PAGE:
- Euler (2013): p.224
- Robinson, Orrin W. (1992). Old English and Its Closest Relatives. Stanford University Press. ISBN 0-8047-2221-8.
- Euler (2013): p. 53, Ringe / Tayler (2014): p. 104
- Stiles (1985): p. 91-94, with references.
- Ringe/Taylor (2014): p. 73, 104
- P. Stiles (2013): p. 15
- Euler (2013): p. 61
- Crist, Sean: An Analysis of *z loss in West Germanic. Linguistic Society of America, Annual Meeting, 2002
- Euler (2013): p. 53
- Ringe/Taylor (2014): p. 43
- Euler (2013): p.53
- Ringe/Taylor (2014): p. 50-54
- Euler (2013): p.54
- Ringe/Taylor (2014): 104.
- Stiles (2013): p. 24ff, Euler (2013): p. 49
- Euler (2013): p.230
- Euler (2013): p. 61, 133, 171, 174
- Euler (2013): p. 67, 70, 74, 76, 97, 113 etc.
- Euler (2013): p. 168-178
- Euler (2013): p. 170-173
- Meid, Wolfgang (1971). "Das germanische Präteritum", Innsbruck: Institut für Sprachwissenschaft, p. 13; Euler, Wolfram/Badenheuer, Konrad (2009), "Sprache und Herkunft der Germanen", pp. 168–171, London/Berlin: Inspiration Un Ltd.
- Euler (2013): p. 138-141
- Euler (2013): p. 179-193
- Euler (2013): p. 194-200
- Ringe/Taylor (2014): p. 126-138
- Robinson (1992): p. 17-18
- Don Ringe (2012): Cladistic Methodology and West Germanic - Yale Linguistics, p. 6
- Kuhn, Hans (1955–56). "Zur Gliederung der germanischen Sprachen". Zeitschrift für deutsches Altertum und deutsche Literatur. 86: 1–47.
- However, see Cercignani, Fausto, Indo-European ē in Germanic, in «Zeitschrift für vergleichende Sprachforschung», 86/1, 1972, pp. 104–110.
- Ringe, Don. 2006: A Linguistic History of English. Volume I. From Proto-Indo-European to Proto-Germanic, Oxford University Press, p. 213-214.
- H. F. Nielsen (1981, 2001), G. Klingenschmitt (2002) and K.-H. Mottausch (1998, 2011)
- Wolfram Euler: Das Westgermanische – von der Herausbildung im 3. bis zur Aufgliederung im 7. Jahrhundert — Analyse und Rekonstruktion (West Germanic: From its Emergence in the 3rd Century to its Split in the 7th Century: Analyses and Reconstruction). 244 p., in German with English summary, London/Berlin 2013, ISBN 978-3-9812110-7-8.
- Ringe, Donald R. and Taylor, Ann (2014). The Development of Old English – A Linguistic History of English, vol. II, 632p. ISBN 978-0199207848. Oxford.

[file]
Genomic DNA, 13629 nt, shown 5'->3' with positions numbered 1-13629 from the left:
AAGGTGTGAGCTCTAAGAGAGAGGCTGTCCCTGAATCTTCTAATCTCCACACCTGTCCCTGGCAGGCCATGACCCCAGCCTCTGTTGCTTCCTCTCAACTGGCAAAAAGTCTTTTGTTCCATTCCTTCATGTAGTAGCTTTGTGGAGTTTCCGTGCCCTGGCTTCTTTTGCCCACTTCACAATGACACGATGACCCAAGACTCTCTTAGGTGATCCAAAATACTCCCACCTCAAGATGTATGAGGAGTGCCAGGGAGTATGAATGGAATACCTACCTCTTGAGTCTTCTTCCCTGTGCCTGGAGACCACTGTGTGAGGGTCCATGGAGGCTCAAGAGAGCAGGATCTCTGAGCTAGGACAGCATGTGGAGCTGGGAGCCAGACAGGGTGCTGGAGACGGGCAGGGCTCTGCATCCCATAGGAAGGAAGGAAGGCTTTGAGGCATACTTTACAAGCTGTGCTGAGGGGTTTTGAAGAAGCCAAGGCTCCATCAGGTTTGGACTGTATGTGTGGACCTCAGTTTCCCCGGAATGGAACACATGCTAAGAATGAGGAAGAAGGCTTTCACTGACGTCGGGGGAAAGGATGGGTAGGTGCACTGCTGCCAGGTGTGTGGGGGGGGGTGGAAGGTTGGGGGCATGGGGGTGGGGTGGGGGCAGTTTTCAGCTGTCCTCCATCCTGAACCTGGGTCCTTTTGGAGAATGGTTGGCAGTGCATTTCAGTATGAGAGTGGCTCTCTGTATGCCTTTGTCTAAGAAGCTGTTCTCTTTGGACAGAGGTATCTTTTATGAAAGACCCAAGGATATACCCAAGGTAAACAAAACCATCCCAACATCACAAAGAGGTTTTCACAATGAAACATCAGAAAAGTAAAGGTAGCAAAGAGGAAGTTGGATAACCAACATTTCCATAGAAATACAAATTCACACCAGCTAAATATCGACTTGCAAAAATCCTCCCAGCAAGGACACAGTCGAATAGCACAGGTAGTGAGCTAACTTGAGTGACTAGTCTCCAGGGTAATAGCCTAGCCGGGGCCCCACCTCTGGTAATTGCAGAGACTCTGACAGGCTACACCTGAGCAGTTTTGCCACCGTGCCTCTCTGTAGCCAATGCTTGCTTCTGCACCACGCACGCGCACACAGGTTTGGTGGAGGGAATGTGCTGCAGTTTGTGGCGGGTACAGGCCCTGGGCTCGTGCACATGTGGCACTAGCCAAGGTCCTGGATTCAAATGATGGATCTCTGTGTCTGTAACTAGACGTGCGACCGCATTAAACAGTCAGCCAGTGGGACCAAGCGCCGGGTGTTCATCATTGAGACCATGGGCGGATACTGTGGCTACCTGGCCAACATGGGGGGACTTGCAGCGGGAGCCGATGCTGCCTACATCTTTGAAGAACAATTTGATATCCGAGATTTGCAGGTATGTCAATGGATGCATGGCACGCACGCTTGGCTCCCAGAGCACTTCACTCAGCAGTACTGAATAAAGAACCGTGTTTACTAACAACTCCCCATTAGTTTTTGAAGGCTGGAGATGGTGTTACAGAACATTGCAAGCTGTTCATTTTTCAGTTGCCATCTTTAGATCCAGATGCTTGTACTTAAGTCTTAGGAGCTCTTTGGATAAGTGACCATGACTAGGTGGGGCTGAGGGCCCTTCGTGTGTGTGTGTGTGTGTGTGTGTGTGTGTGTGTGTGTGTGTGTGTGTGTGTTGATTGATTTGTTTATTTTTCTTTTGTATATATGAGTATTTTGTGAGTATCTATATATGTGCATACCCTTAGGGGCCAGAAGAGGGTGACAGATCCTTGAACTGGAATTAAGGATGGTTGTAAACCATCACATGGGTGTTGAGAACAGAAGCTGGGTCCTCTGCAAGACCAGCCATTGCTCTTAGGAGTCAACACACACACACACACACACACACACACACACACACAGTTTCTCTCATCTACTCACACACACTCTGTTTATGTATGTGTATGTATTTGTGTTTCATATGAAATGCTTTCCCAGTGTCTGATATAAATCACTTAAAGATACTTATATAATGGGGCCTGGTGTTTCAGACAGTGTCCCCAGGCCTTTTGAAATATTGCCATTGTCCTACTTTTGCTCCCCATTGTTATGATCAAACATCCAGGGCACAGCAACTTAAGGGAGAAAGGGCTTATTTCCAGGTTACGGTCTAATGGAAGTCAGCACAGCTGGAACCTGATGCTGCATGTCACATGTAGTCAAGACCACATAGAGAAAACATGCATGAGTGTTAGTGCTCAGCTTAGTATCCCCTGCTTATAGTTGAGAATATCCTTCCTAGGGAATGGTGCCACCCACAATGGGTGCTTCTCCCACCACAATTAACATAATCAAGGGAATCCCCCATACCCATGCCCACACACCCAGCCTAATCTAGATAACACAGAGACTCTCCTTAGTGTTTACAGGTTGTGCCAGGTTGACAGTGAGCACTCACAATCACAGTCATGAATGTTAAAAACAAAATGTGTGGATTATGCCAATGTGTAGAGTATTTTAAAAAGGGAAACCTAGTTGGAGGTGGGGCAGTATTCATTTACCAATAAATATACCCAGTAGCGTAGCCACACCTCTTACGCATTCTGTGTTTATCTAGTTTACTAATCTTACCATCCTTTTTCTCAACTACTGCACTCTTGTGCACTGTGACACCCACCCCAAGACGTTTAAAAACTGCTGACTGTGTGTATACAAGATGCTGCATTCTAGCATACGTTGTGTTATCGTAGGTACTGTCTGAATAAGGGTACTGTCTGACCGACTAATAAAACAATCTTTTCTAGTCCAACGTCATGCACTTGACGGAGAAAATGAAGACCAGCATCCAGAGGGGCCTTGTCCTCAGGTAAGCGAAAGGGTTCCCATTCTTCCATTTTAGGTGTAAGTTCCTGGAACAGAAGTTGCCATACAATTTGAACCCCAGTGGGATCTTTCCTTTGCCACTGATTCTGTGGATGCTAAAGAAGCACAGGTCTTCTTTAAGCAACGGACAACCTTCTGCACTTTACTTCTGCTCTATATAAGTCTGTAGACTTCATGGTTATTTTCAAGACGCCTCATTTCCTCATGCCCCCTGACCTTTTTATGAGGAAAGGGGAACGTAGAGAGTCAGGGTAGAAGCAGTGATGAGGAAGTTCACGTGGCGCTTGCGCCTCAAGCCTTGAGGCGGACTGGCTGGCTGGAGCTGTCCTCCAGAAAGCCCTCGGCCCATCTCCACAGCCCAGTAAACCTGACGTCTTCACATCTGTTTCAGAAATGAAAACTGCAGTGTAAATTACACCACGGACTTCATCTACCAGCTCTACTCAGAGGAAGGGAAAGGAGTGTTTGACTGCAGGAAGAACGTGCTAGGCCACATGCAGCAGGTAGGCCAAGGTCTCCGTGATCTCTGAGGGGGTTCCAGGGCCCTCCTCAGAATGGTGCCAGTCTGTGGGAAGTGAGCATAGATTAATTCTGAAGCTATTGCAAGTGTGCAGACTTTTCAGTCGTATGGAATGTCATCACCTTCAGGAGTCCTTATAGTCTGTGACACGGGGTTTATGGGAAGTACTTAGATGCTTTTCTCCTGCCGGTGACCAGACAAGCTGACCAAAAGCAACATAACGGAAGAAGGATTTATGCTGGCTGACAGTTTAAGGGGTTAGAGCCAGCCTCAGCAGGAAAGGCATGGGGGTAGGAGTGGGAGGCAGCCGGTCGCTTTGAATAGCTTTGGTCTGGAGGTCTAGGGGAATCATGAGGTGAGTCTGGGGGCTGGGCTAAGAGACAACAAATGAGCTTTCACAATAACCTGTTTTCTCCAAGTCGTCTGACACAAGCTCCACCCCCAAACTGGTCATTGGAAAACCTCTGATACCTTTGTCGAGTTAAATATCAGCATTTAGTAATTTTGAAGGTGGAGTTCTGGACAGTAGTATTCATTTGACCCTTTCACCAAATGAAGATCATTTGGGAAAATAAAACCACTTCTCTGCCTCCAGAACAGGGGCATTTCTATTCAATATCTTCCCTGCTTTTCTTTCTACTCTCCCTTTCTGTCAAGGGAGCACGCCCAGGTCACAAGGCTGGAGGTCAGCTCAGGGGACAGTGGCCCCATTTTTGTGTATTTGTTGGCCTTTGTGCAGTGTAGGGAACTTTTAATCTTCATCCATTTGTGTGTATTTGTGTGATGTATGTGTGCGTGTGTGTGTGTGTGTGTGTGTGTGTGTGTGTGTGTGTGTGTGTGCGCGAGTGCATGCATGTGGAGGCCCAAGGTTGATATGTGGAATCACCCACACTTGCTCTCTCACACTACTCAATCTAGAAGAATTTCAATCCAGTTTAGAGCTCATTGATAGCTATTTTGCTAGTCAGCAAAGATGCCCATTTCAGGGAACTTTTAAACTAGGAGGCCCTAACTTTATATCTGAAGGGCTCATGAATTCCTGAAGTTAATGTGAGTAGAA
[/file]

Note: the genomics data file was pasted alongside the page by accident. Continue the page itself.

- Euler (2013): p. 20-34, 229, 231
- Graeme Davis (2006:154) notes "the languages of the Germanic group in the Old period are much closer than has previously been noted. Indeed it would not be inappropriate to regard them as dialects of one language. They are undoubtedly far closer one to another than are the various dialects of modern Chinese, for example. A reasonable modern analogy might be Arabic, where considerable dialectical diversity exists but within the concept of a single Arabic language." In: Davis, Graeme (2006). Comparative Syntax of Old English and Old Icelandic: Linguistic, Literary and Historical Implications. Bern: Peter Lang. ISBN 3-03910-270-2.
- Map based on: Meineke, Eckhard & Schwerdt, Judith, Einführung in das Althochdeutsche, Paderborn/Zürich 2001, pp. 209.
- W. Heeringa: Measuring Dialect Pronunciation Differences using Levenshtein Distance. University of Groningen, 2009, pp. 232–234.
- Peter Wiesinger: Die Einteilung der deutschen Dialekte. In: Werner Besch, Ulrich Knoop, Wolfgang Putschke, Herbert Ernst Wiegand (Hrsg.): Dialektologie. Ein Handbuch zur deutschen und allgemeinen Dialektforschung, 2. Halbband. de Gruyter, Berlin / New York 1983, ISBN 3-11-009571-8, pp. 807–900.
- Werner König: dtv-Atlas Deutsche Sprache. 19. Auflage. dtv, München 2019, ISBN 978-3-423-03025-0, pp. 230.
- C. Giesbers: Dialecten op de grens van twee talen. Radboud Universiteit Nijmegen, 2008, pp. 233.
- Ringe and Taylor. The Development of Old English. Oxford University Press. pp. 114–115.
- sources: Ringe, Don / Taylor, Ann (2014) and Euler, Wolfram (2013), passim.
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- Euler, Wolfram (2013) Das Westgermanische – von der Herausbildung im 3. bis zur Aufgliederung im 7. Jahrhundert – Analyse und Rekonstruktion (West Germanic: from its Emergence in the 3rd up until its Dissolution in the 7th Century CE: Analyses and Reconstruction). 244 p., in German with English summary, Verlag Inspiration Un Limited, London/Berlin 2013, ISBN 978-3-9812110-7-8.